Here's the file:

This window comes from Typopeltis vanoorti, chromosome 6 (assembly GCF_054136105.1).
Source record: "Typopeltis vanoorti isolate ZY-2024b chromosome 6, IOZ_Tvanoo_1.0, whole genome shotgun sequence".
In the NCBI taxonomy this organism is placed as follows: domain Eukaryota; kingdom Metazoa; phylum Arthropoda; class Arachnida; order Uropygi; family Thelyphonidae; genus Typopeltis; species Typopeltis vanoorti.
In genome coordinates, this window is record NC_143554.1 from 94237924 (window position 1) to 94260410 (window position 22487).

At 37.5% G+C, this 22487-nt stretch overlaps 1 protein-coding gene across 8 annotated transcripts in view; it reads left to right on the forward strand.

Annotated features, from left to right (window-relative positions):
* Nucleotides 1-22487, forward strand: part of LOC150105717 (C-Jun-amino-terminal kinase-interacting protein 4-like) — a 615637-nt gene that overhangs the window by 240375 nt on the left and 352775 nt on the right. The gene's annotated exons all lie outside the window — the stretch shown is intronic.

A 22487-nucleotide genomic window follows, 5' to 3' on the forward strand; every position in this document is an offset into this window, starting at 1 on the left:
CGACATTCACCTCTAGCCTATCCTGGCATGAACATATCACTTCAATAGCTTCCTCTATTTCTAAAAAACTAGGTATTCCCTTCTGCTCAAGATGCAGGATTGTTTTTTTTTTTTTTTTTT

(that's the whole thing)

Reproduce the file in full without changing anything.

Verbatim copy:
This window comes from Typopeltis vanoorti, chromosome 6 (assembly GCF_054136105.1).
Source record: "Typopeltis vanoorti isolate ZY-2024b chromosome 6, IOZ_Tvanoo_1.0, whole genome shotgun sequence".
In the NCBI taxonomy this organism is placed as follows: domain Eukaryota; kingdom Metazoa; phylum Arthropoda; class Arachnida; order Uropygi; family Thelyphonidae; genus Typopeltis; species Typopeltis vanoorti.
In genome coordinates, this window is record NC_143554.1 from 94237924 (window position 1) to 94260410 (window position 22487).

At 37.5% G+C, this 22487-nt stretch overlaps 1 protein-coding gene across 8 annotated transcripts in view; it reads left to right on the forward strand.

Annotated features, from left to right (window-relative positions):
* Nucleotides 1-22487, forward strand: part of LOC150105717 (C-Jun-amino-terminal kinase-interacting protein 4-like) — a 615637-nt gene that overhangs the window by 240375 nt on the left and 352775 nt on the right. The gene's annotated exons all lie outside the window — the stretch shown is intronic.

A 22487-nucleotide genomic window follows, 5' to 3' on the forward strand; every position in this document is an offset into this window, starting at 1 on the left:
CGACATTCACCTCTAGCCTATCCTGGCATGAACATATCACTTCAATAGCTTCCTCTATTTCTAAAAAACTAGGTATTCCCTTCTGCTCAAGATGCAGGATTGTTTTTTTTTTTTTTTTTT